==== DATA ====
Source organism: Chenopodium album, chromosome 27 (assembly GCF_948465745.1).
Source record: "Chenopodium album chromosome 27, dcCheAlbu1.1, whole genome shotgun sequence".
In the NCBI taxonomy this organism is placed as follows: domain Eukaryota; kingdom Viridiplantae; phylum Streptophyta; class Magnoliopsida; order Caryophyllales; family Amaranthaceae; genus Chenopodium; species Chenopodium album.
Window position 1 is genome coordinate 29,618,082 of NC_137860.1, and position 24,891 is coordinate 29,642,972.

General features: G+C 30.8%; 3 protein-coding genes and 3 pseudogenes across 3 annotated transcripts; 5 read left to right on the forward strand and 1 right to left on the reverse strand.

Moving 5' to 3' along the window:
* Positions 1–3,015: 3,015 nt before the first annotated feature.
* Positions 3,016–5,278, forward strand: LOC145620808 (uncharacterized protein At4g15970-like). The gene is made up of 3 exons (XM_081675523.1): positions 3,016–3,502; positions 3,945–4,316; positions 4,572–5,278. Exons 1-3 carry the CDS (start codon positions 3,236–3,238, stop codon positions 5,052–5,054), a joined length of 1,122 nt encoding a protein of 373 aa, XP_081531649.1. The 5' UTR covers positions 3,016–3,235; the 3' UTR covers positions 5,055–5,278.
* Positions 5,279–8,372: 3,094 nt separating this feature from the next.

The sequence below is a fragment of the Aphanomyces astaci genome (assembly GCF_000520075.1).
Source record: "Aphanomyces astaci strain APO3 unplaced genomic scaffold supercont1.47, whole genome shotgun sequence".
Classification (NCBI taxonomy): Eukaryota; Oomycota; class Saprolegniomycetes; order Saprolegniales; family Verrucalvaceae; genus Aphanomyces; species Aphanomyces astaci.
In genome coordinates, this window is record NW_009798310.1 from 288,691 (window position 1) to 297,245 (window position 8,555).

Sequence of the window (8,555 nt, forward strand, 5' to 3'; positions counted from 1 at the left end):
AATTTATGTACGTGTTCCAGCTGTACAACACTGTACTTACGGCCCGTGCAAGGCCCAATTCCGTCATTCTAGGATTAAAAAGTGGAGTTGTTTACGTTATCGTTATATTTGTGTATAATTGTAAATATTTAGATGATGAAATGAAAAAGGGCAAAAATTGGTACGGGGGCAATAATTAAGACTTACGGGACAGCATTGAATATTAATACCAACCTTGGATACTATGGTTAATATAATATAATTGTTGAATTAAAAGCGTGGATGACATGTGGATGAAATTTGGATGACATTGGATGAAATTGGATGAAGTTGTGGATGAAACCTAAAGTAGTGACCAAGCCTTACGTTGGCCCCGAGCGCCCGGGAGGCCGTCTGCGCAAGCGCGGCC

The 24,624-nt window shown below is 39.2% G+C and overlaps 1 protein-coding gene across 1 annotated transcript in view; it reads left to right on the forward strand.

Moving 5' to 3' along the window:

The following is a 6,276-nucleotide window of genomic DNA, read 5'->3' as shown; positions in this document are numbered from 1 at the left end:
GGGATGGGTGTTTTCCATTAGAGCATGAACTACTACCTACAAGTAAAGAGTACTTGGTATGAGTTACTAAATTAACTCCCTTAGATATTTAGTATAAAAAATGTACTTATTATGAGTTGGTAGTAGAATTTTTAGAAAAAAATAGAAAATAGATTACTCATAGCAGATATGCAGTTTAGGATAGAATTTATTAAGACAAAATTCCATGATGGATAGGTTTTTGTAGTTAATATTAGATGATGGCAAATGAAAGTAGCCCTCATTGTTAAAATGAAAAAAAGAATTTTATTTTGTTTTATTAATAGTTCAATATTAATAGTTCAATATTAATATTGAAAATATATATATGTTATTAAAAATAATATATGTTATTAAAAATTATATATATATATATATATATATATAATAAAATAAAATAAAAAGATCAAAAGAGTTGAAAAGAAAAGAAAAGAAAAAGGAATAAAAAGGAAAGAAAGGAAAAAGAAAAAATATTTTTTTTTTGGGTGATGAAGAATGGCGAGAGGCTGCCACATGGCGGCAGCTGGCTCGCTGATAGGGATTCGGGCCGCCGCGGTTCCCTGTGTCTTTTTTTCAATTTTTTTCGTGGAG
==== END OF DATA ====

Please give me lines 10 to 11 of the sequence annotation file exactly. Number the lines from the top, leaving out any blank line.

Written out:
The sequence below is a fragment of the Aphanomyces astaci genome (assembly GCF_000520075.1).
Source record: "Aphanomyces astaci strain APO3 unplaced genomic scaffold supercont1.47, whole genome shotgun sequence".